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Fast food justice

June 19, 2010

The Rational Skepticism boards can get pretty lively, especially about current events and politics. Over the last day or so I got to explore the varied arguments regarding capital punishment in one such thread there. This in turn was sparked off by the recent execution of Ronnie Lee Gardner in Utah.

There’s no evident consensus among skeptics on this issue. I suppose that makes sense. There’s no particular reason for atheism to result in being for or against capital punishment. I’m against it, but somewhat iffy on the subject. Not because of the act itself, but more to do with the justice system. And as it relates to my post title, we get what we pay for.

Commonly cited against capital punishment, The Innocence Project came up during the discussion. On the other side, of course, there are the apparent poster boys like…well, like Ronnie Gardner. (what is it with the middle name thing? so I dropped it.) I found it interesting that even among the families of the people he’d murdered, some were for the execution and others were against. OT vs. NT I suppose. Justice vs. mercy. It interests me how often our society goes for ‘justice’ — revenge.

While the evidence against someone like Gardner seems absolute, and is often portrayed that way by advocates of execution, it’s not. Someone had to make the call. Some judge(s), some jury or juries, had to look at what the authorities offered and decide this man should be killed. It might seem like an easy decision. It’s the sort of case that makes death penalty opponents squirm.

I also found this interesting: some of the advocates squirmed at this notion. Killing. He wasn’t murdered, no. Wasn’t killed. He was executed. Well, at the end of the day it’s a dead body, what’s the difference? But they felt the need for one, however manufactured.

Back to the judgment call. They’re not always so clear. Cameron Willingham is one of those sorts of cases that I mentioned and pointedly got little to no answer for. You see, in this case the fellow was convicted not by bloody hands, not by DNA, fingerprints, or video footage, but by a fire that experts decided was arson. There are also some eyewitness statements of varying credibility, but no clear shot-in-plain-sight. And at this point, the experts’ decree of arson has been somewhat debunked.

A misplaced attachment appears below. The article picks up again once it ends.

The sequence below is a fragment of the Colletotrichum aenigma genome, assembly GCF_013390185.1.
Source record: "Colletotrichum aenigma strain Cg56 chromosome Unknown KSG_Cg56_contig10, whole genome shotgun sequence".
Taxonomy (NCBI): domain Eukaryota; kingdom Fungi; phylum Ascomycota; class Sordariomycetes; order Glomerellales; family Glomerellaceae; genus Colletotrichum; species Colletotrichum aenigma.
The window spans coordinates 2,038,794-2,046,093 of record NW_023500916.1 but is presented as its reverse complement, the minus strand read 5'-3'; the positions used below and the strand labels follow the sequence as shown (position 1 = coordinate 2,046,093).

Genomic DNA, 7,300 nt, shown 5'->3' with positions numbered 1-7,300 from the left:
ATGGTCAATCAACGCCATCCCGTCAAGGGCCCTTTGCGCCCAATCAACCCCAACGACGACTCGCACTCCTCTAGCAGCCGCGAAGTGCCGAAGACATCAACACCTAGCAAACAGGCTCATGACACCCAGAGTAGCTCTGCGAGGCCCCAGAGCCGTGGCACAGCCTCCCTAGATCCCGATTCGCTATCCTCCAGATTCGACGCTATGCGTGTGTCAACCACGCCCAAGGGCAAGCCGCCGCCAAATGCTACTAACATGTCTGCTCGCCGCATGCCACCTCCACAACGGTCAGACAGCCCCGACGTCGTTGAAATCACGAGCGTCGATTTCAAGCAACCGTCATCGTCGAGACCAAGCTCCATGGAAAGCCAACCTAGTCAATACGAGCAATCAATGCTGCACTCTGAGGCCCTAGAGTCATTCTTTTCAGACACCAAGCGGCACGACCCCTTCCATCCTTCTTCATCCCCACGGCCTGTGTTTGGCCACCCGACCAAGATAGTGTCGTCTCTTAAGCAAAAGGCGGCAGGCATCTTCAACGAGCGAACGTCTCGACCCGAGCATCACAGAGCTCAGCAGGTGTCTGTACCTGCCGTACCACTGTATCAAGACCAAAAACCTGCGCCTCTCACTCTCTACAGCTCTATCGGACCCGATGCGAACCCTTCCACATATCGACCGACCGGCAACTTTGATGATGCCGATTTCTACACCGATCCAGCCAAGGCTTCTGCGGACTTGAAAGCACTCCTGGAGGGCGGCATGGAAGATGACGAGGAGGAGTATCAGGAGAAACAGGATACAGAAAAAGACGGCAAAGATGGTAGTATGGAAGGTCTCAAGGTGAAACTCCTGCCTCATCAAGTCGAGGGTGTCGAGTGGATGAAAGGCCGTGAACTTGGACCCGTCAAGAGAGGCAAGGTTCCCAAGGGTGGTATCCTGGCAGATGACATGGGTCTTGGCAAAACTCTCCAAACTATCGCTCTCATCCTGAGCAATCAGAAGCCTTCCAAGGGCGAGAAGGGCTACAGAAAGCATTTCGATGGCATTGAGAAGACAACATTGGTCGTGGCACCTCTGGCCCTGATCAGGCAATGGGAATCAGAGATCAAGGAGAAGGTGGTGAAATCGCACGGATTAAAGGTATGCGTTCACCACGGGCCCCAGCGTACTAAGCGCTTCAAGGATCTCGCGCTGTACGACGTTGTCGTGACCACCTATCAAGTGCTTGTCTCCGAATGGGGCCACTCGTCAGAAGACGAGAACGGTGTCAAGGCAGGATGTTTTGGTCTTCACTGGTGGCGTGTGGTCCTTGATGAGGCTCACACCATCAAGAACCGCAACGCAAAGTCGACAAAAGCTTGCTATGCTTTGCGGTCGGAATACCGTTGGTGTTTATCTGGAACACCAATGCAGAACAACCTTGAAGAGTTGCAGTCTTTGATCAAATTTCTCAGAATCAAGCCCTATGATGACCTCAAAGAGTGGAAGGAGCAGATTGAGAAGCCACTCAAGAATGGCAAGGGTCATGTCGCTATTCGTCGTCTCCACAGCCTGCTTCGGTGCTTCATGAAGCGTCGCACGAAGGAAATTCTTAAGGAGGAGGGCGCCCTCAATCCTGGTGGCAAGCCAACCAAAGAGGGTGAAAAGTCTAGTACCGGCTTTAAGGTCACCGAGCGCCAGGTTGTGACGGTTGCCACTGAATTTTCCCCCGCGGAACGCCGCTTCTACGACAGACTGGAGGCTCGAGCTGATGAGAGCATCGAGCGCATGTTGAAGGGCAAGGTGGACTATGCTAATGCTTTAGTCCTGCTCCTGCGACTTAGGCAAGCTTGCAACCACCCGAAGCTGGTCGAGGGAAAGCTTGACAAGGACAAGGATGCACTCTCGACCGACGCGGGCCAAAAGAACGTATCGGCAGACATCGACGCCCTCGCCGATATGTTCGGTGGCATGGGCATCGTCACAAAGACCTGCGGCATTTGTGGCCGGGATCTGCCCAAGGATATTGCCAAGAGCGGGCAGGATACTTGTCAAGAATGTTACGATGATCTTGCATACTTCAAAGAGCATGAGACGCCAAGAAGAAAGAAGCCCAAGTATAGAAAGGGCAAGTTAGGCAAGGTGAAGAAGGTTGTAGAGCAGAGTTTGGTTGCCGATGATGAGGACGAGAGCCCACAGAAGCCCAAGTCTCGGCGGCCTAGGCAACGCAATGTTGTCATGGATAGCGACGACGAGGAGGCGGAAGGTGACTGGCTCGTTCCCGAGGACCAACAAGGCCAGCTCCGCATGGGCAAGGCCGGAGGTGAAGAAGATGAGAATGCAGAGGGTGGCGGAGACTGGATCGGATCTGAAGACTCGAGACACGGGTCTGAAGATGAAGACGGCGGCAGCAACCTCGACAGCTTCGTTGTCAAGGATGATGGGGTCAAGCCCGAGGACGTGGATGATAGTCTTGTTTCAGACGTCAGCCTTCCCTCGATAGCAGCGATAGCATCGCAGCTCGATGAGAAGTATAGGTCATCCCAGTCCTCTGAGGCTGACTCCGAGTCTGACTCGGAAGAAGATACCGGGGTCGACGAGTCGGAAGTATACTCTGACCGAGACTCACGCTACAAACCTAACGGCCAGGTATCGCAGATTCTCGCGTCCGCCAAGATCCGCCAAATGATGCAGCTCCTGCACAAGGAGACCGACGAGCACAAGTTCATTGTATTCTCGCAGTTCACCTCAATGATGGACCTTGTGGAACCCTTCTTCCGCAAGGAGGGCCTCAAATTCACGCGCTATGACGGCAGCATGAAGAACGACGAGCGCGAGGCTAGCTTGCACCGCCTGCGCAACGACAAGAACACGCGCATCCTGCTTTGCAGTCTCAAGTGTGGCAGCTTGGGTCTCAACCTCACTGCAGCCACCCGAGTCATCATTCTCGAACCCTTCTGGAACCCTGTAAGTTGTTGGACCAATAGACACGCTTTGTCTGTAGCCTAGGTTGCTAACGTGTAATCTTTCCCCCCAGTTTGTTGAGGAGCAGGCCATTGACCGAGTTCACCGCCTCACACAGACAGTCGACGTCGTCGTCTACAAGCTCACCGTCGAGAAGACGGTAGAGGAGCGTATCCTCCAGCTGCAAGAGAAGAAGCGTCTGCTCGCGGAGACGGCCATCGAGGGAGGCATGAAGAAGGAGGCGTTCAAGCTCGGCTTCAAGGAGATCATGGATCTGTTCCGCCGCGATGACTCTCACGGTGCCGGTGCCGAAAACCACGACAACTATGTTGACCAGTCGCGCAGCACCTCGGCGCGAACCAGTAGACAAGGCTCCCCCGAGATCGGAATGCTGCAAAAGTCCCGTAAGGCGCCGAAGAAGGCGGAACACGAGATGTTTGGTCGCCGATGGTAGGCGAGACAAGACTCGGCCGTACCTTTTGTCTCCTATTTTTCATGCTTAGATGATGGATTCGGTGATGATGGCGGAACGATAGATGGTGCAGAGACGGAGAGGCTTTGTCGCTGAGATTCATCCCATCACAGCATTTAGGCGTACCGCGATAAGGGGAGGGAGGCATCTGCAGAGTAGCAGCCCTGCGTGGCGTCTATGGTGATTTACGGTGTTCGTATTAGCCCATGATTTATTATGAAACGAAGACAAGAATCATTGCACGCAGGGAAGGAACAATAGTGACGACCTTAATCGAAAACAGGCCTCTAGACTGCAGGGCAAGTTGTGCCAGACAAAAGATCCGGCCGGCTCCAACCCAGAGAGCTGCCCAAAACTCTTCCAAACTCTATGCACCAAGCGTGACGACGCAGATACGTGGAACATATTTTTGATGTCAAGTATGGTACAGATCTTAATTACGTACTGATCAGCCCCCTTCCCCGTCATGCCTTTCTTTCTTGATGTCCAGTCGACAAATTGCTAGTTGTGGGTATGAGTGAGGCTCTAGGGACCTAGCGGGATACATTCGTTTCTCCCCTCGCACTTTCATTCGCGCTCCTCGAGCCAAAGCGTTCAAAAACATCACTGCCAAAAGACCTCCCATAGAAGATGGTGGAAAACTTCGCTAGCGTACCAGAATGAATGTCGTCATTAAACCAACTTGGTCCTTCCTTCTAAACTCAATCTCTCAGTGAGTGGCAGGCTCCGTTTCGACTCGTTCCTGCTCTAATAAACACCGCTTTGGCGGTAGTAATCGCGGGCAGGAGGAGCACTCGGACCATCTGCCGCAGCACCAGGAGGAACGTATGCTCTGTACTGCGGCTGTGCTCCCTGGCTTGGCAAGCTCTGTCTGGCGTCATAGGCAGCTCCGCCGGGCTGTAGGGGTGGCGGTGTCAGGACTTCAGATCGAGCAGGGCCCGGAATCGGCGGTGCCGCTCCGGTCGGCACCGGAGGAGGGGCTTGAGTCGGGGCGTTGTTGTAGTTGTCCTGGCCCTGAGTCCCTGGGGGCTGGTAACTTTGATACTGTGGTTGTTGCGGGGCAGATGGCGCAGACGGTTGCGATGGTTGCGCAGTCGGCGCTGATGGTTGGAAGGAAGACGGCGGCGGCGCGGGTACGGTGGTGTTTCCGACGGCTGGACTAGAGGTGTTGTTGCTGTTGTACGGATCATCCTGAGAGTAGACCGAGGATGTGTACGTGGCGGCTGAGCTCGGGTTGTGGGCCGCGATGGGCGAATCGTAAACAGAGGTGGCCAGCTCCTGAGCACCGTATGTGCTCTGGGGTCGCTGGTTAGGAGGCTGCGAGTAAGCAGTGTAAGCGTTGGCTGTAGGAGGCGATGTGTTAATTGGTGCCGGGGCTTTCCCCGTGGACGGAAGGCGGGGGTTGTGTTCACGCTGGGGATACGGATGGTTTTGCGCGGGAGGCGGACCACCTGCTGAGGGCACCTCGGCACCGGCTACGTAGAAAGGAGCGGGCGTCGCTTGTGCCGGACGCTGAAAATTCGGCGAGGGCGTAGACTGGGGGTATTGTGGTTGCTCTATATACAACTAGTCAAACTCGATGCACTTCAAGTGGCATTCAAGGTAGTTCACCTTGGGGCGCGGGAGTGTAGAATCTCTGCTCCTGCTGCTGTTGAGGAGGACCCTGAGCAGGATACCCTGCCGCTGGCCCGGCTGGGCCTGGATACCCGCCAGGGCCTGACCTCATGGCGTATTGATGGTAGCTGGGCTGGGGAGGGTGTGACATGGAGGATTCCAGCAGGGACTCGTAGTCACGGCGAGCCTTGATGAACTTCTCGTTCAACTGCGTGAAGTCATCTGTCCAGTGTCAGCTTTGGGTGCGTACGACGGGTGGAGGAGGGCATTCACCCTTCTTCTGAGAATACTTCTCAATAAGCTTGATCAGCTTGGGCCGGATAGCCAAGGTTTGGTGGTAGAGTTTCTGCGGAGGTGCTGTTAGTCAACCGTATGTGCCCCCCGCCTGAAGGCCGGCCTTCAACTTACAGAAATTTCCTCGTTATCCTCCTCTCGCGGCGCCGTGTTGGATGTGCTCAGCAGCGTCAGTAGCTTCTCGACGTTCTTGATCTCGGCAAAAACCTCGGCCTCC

Enter the politicians; in this case, the Texas governor who sent the man off to die, the one who may really have red hands.

According to an August 2009 investigative report by an expert hired by the Texas Forensic Science Commission, the original claims of arson were not sustainable[2]; the Corsicana Fire Department disputes the findings, stating that the expert’s report overlooked several key points in the record. The case has been further complicated by allegations that Governor of Texas Rick Perry has impeded the investigation by replacing four of the nine Commission members in an attempt to change the Commission’s findings; Perry denies the charges.

The last thing Rick Perry wants is for this to be resolved while it can affect him politically. And he’s in charge of the justice system; so it probably won’t.

On the other hand, we have popular media’s version of forensics. Glamorous depictions of hotties in lab coats, twisted, driven geniuses, high technology to the point of sci-fi, abundant resources; above all, fast, certain, absolute justice. Is it any wonder that we can still have capital punishment advocates around? It’s entertainment, sure, but how many people scrape beneath this surface? What did 24 teach us about how people can be molded to view torture favorably?

On a board full of skeptics, it surprised me to find the reality so elusive. But I know what it is. I remember the struggle to find enough money to fund a police department. I have a friend who works as a bonafide CSI and I know it’s not all mirrorshades, chrome and supercomputers. I remember my mom working to build a prison and getting her walking papers for that act of political suicide.

We want CSI, Law & Order justice; we might even imagine that to be the reality; but it’s not what we pay for. And since it’s most strongly supported by conservatives, these same folks seem to find it difficult to adequately fund the systems that give us the revenge they so fervently desire.

I did find a skeptic advocating capital punishment who, when pressed, agreed that incompetent justice systems needed an overhaul, that we needed to be clear about the evidence when someone’s life is on the line. And while I am still somewhat against the idea, a better resourced justice system can help to identify criminals with greater clarity and confidence, and better exonerate the innocent. It would serve both sides, even as we argue over whether any criminal should be executed at all.

It does make me question the principles by which our society is said to operate, life, liberty and the pursuit of happiness, when our society so clearly does not live up to these principles. It pays lip service to them. It puts them on TV and we sit back and pretend it’s the reality. Yet I base much of my ethics and politics upon this set of principles that we supposedly live by, but really don’t. Why do I do that?

Skepticism, it’s unpleasant business. Ok…I’ll make up for it with a semi-relevant funny video. Really!

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